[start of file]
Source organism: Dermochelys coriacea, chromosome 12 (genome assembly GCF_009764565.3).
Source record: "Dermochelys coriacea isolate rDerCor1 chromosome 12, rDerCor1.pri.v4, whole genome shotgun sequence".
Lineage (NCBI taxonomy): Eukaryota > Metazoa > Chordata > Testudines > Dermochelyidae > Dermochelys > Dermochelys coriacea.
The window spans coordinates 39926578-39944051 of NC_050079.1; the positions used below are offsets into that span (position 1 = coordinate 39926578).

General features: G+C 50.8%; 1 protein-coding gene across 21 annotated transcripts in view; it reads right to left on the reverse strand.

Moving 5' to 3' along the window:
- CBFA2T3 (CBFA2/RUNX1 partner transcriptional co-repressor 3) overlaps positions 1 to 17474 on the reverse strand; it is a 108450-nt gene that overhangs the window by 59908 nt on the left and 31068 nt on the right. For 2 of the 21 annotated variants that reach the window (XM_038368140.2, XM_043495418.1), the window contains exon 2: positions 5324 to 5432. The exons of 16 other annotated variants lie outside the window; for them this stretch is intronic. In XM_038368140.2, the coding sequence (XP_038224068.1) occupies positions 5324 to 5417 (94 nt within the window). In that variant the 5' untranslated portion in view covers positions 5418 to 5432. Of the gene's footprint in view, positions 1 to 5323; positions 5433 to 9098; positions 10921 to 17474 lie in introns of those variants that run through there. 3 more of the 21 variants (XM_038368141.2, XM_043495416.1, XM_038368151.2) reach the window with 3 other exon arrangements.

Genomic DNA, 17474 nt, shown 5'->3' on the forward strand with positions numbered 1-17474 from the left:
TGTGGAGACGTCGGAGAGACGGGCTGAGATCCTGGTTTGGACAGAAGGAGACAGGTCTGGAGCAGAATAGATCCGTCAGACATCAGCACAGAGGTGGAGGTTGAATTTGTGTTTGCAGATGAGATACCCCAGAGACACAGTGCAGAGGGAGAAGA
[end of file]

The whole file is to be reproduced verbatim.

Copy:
Source organism: Dermochelys coriacea, chromosome 12 (genome assembly GCF_009764565.3).
Source record: "Dermochelys coriacea isolate rDerCor1 chromosome 12, rDerCor1.pri.v4, whole genome shotgun sequence".
Lineage (NCBI taxonomy): Eukaryota > Metazoa > Chordata > Testudines > Dermochelyidae > Dermochelys > Dermochelys coriacea.
The window spans coordinates 39926578-39944051 of NC_050079.1; the positions used below are offsets into that span (position 1 = coordinate 39926578).

General features: G+C 50.8%; 1 protein-coding gene across 21 annotated transcripts in view; it reads right to left on the reverse strand.

Moving 5' to 3' along the window:
- CBFA2T3 (CBFA2/RUNX1 partner transcriptional co-repressor 3) overlaps positions 1 to 17474 on the reverse strand; it is a 108450-nt gene that overhangs the window by 59908 nt on the left and 31068 nt on the right. For 2 of the 21 annotated variants that reach the window (XM_038368140.2, XM_043495418.1), the window contains exon 2: positions 5324 to 5432. The exons of 16 other annotated variants lie outside the window; for them this stretch is intronic. In XM_038368140.2, the coding sequence (XP_038224068.1) occupies positions 5324 to 5417 (94 nt within the window). In that variant the 5' untranslated portion in view covers positions 5418 to 5432. Of the gene's footprint in view, positions 1 to 5323; positions 5433 to 9098; positions 10921 to 17474 lie in introns of those variants that run through there. 3 more of the 21 variants (XM_038368141.2, XM_043495416.1, XM_038368151.2) reach the window with 3 other exon arrangements.

Genomic DNA, 17474 nt, shown 5'->3' on the forward strand with positions numbered 1-17474 from the left:
TGTGGAGACGTCGGAGAGACGGGCTGAGATCCTGGTTTGGACAGAAGGAGACAGGTCTGGAGCAGAATAGATCCGTCAGACATCAGCACAGAGGTGGAGGTTGAATTTGTGTTTGCAGATGAGATACCCCAGAGACACAGTGCAGAGGGAGAAGA